# Slowing down the divergence

Is there any unbounded function $f:\mathbb{N} \rightarrow \mathbb{N}$ with $f(n+1) \geq f(n)>1$, such that for every $g:\mathbb{N} \rightarrow \mathbb{N}$ with $g(n+1) \geq g(n)>1$ and $$\sum_{n = 1}^\infty \frac{1}{g(n)} = \infty$$ then $$\displaystyle \sum_{n = 1}^\infty \frac{1}{f(n)g(n)} = \infty$$

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I would guess not. But there may be for every $g:\mathbb{N} \rightarrow \mathbb{N}$ with $g(n+1) \geq g(n)$ and $\sum_{n = 1}^\infty \frac{1}{g(n)} = \infty$ an $f:\mathbb{N} \rightarrow \mathbb{N}$ with $f(n+1) \geq f(n)$, such that $\sum_{n = 1}^\infty \frac{1}{f(n)g(n)} = \infty$. – Henry Nov 14 '11 at 7:43
Henry, for that one I think you can pick $f$ to be a nested (enough time) logarithm, in which case one would need to know the growth of the partial sums of $1/g(n)$. – Aleks Vlasev Nov 14 '11 at 7:47
Actually, in Exercise 11, Chapter 3 of Rudin's Principles of Mathematical Analysis, we have that if $a_n > 0$ for every $n\ge 1$, $s_n = \sum_{k=1}^{n}a_k$ then if $\sum a_n$ diverges, so does $\sum a_n/s_n$. So one could pick $a_n = 1/g(n)$ and $f(n) = \sum_{k=1}^{n}1/g(k)$ to see that $\sum 1/(f(n)g(n))$ diverges. – Aleks Vlasev Nov 14 '11 at 7:57
@Aleks The OP wants an $f$ that has the given property $\forall g$. Your $f$ is $g$-dependent. Am I missing something? – alex.jordan Nov 14 '11 at 8:09
@alex.jordan You are right, I think Aleks was confirming Henry's claim. – TROLLKILLER Nov 14 '11 at 8:11

The answer is no, that is: for every unbounded nondecreasing positive $(f(n))_n$ there exists a nondecreasing $(g(n))_n$ such that the series $\sum\limits_n1/g(n)$ diverges and the series $\sum\limits_n1/(f(n)g(n))$ converges.

Let us show the equivalent statement that for every nonincreasing positive $(a(n))_n$ such that $a_n\to0$ there exists a nonincreasing $(b(n))_n$ such that the series $\sum\limits_nb(n)$ diverges and the series $\sum\limits_na(n)b(n)$ converges.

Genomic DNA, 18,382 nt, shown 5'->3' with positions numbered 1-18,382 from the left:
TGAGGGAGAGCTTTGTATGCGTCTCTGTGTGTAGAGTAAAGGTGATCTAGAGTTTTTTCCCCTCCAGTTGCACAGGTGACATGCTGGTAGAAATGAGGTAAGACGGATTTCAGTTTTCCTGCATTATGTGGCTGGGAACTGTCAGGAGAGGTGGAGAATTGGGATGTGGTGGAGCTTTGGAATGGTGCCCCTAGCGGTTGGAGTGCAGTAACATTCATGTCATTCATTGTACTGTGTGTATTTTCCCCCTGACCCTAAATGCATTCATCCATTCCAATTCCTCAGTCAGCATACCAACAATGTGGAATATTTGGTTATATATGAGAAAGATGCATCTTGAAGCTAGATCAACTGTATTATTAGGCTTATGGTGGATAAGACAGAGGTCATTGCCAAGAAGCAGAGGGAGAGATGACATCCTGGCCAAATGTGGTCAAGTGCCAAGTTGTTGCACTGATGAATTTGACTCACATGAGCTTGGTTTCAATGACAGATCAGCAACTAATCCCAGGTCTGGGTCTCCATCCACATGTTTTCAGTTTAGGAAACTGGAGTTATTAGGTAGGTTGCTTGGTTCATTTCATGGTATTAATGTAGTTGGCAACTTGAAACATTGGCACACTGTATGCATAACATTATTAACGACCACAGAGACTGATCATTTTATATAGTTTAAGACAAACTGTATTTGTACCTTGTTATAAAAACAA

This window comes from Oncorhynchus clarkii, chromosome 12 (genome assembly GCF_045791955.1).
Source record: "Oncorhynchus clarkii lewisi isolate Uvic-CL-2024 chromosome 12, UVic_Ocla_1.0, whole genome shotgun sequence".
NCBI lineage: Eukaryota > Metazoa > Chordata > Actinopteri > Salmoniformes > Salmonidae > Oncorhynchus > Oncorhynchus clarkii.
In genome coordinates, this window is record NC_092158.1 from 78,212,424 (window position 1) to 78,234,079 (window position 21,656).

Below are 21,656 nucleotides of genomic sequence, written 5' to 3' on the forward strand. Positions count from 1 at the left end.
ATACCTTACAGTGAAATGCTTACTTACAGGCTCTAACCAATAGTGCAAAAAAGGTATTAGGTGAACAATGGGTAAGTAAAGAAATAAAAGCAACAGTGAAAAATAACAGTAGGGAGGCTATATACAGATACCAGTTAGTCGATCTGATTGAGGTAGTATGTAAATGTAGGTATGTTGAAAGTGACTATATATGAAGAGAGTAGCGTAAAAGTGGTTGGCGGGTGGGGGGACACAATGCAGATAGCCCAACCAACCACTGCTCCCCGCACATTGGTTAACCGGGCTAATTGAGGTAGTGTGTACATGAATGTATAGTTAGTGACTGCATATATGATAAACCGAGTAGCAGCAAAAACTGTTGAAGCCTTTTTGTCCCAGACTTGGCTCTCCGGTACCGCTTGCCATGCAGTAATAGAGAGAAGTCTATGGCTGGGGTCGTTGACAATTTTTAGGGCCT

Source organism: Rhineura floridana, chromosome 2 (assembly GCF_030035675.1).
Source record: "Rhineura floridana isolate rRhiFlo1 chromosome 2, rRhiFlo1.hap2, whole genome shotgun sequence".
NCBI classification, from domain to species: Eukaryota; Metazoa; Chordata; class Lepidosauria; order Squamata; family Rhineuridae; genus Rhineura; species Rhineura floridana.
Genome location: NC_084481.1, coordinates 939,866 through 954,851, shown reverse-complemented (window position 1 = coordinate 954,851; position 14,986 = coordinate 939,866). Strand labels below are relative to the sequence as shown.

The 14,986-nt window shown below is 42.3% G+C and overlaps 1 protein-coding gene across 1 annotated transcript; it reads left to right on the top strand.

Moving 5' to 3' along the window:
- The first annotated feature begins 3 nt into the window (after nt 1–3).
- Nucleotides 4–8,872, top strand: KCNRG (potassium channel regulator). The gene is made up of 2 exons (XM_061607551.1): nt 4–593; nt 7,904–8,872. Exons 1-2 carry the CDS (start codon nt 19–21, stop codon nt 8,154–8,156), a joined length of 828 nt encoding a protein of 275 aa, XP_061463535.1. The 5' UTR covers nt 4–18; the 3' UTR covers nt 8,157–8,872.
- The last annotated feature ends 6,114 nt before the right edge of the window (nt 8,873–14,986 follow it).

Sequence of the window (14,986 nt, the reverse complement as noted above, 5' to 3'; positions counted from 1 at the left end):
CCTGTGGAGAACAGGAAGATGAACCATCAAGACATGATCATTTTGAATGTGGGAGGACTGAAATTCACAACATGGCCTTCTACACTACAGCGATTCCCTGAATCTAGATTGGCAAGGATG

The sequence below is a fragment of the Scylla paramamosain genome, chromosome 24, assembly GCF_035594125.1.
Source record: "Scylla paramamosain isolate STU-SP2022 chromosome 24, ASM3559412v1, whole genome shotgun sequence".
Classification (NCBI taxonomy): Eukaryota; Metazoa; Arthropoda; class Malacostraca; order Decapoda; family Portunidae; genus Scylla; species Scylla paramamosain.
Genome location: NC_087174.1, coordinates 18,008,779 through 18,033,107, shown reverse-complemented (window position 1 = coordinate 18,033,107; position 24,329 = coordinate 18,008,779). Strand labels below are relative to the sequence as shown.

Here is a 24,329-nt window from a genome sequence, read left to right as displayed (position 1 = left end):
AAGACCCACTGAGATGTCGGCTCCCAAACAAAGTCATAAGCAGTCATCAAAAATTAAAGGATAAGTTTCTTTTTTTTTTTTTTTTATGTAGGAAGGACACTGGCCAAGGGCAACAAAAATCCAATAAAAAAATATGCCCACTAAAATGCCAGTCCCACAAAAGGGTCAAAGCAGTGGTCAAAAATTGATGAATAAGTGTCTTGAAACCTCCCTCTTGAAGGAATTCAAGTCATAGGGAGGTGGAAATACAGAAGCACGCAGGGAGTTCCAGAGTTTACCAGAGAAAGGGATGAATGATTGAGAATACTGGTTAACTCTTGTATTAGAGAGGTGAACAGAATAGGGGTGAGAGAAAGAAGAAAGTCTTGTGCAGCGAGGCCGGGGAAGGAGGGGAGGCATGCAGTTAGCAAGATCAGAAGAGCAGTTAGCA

To do this, assume without loss of generality that $a(n)\leqslant1$ for every $n$ and, for every $k\geqslant0$, consider $$C_k=\{n\mid 2^{-k-1}<a(n)\leqslant2^{-k}\},\qquad c(k)=|C_k|,\qquad d(k)=\sum\limits_{i\leqslant k}c(i).$$ Let $K$ denote the set of $k$ such that $c(k)\ne0$. For every $k$ in $K$ and every $n$ in $C_k$, let $$b(n)=d(k)^{-1}.$$ Then $\sum\limits_nb(n)=\sum\limits_{k\in K}c(k)/d(k)$ which is infinite(1) hence the series $\sum\limits_nb(n)$ diverges. Since $a(n)\leqslant2^{-k}$ and $c(k)b(n)\leqslant 1$ for every $k$ in $K$ and every $n$ in $C_k$, $\sum\limits_na(n)b(n)\leqslant\sum\limits_{k\in K}2^{-k}$ hence the series $\sum\limits_na(n)b(n)$ converges.

Note (1): For every $k_0$ choose $k_1\geqslant k_0$ such that $d(k_1)\geqslant2d(k_0)$. This can be done since $d(k)\to+\infty$ when $k\to\infty$. Call $K_0$ the set of $k$ such that $k_0\lt k\leqslant k_1$ and $c(k)\ne0$. Then $$\sum\limits_{k\in K_0}c(k)/d(k)\geqslant\sum\limits_{k\in K_0}c(k)/d(k_1)=(d(k_1)-d(k_0))/d(k_1)\geqslant1/2.$$ Thus the rests of the series $\sum\limits_{k\in K}c(k)/d(k)$ do not converge to $0$ hence the series diverges.

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Why is $b$ nonincreasing? – joriki Nov 14 '11 at 8:47
@joriki, Ouch! Thanks, I modified my post. – Did Nov 14 '11 at 9:00

No. Let $N_k = \min \{n: f(n) \ge 2^k\}$. I'll leave the case where $N_{k+1} - N_k$ is bounded as an exercise. So assume $N_{k+1} - N_k$ is unbounded. Let $g(n) = \max \{N_{k+1} - N_k: N_k \le n \}$. Note that if $N_{k+1} - N_k > N_{j+1} - N_j$ for all $j < k$, $g(n) = N_{k+1} - N_k$ for $N_k \le n < N_{k+1}$, and $\sum_{N_k \le n < N_{k+1}} \frac{1}{g(n)} = 1$. Since there are infinitely many of these $k$, $\sum_{n=1}^\infty \frac{1}{g(n)} = \infty$. On the other hand, $\sum_{N_k \le n < N_{k+1}} \frac{1}{f(n) g(n)} \le 2^{-k}$, so $\sum_{n=1}^\infty \frac{1}{f(n) g(n)}< \infty$.

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There is no such function $f$. Given $f$, we can construct a counterexample $g$ as follows:

Starting with $g_1=2$ and $n_1=1$, in each step $k$, choose $\Delta_k$ such that $\Delta_k\ge g_k$ and $f(n_k+\Delta_k)\ge2^k$. This is possible since $f$ is unbounded. Now choose $g_{k+1}\ge g_k$ such that $1\le\Delta_k/g_{k+1}\le2$. This is possible, since $\Delta_k/g_k\ge1$. Now choose $n_{k+1}=n_k+\Delta_k$, and $g(n)=g_{k+1}$ for all $n_k\le n\lt n_{k+1}$. This stretch of values adds at least $1$ to the sum of $1/g$ but at most $2^{2-k}$ to the sum of $1/(fg)$, and thus the former diverges while the latter converges.

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